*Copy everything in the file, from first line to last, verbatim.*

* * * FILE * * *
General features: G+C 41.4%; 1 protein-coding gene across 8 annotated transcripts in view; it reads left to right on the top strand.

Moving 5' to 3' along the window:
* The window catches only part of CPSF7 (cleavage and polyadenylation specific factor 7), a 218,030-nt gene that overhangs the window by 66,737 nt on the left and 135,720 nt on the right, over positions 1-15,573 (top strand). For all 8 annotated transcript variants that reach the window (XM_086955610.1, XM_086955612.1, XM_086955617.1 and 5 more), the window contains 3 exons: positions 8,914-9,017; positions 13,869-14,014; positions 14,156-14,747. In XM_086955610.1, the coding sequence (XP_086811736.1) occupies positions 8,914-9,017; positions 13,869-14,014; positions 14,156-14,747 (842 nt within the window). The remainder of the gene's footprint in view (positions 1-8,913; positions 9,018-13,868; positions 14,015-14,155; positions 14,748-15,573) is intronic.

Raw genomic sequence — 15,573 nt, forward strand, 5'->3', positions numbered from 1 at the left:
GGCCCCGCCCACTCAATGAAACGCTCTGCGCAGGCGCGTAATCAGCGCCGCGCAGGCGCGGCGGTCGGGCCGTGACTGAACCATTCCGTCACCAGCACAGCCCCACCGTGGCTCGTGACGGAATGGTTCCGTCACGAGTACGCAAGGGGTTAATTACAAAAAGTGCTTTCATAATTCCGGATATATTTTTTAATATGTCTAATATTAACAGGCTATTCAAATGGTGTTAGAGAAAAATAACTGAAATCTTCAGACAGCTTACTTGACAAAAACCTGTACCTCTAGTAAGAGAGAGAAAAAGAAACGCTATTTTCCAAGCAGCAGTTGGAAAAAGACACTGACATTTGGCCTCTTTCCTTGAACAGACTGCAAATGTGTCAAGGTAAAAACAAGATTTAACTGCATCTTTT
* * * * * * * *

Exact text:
General features: G+C 41.4%; 1 protein-coding gene across 8 annotated transcripts in view; it reads left to right on the top strand.

Moving 5' to 3' along the window:
* The window catches only part of CPSF7 (cleavage and polyadenylation specific factor 7), a 218,030-nt gene that overhangs the window by 66,737 nt on the left and 135,720 nt on the right, over positions 1-15,573 (top strand). For all 8 annotated transcript variants that reach the window (XM_086955610.1, XM_086955612.1, XM_086955617.1 and 5 more), the window contains 3 exons: positions 8,914-9,017; positions 13,869-14,014; positions 14,156-14,747. In XM_086955610.1, the coding sequence (XP_086811736.1) occupies positions 8,914-9,017; positions 13,869-14,014; positions 14,156-14,747 (842 nt within the window). The remainder of the gene's footprint in view (positions 1-8,913; positions 9,018-13,868; positions 14,015-14,155; positions 14,748-15,573) is intronic.

Raw genomic sequence — 15,573 nt, forward strand, 5'->3', positions numbered from 1 at the left:
GGCCCCGCCCACTCAATGAAACGCTCTGCGCAGGCGCGTAATCAGCGCCGCGCAGGCGCGGCGGTCGGGCCGTGACTGAACCATTCCGTCACCAGCACAGCCCCACCGTGGCTCGTGACGGAATGGTTCCGTCACGAGTACGCAAGGGGTTAATTACAAAAAGTGCTTTCATAATTCCGGATATATTTTTTAATATGTCTAATATTAACAGGCTATTCAAATGGTGTTAGAGAAAAATAACTGAAATCTTCAGACAGCTTACTTGACAAAAACCTGTACCTCTAGTAAGAGAGAGAAAAAGAAACGCTATTTTCCAAGCAGCAGTTGGAAAAAGACACTGACATTTGGCCTCTTTCCTTGAACAGACTGCAAATGTGTCAAGGTAAAAACAAGATTTAACTGCATCTTTT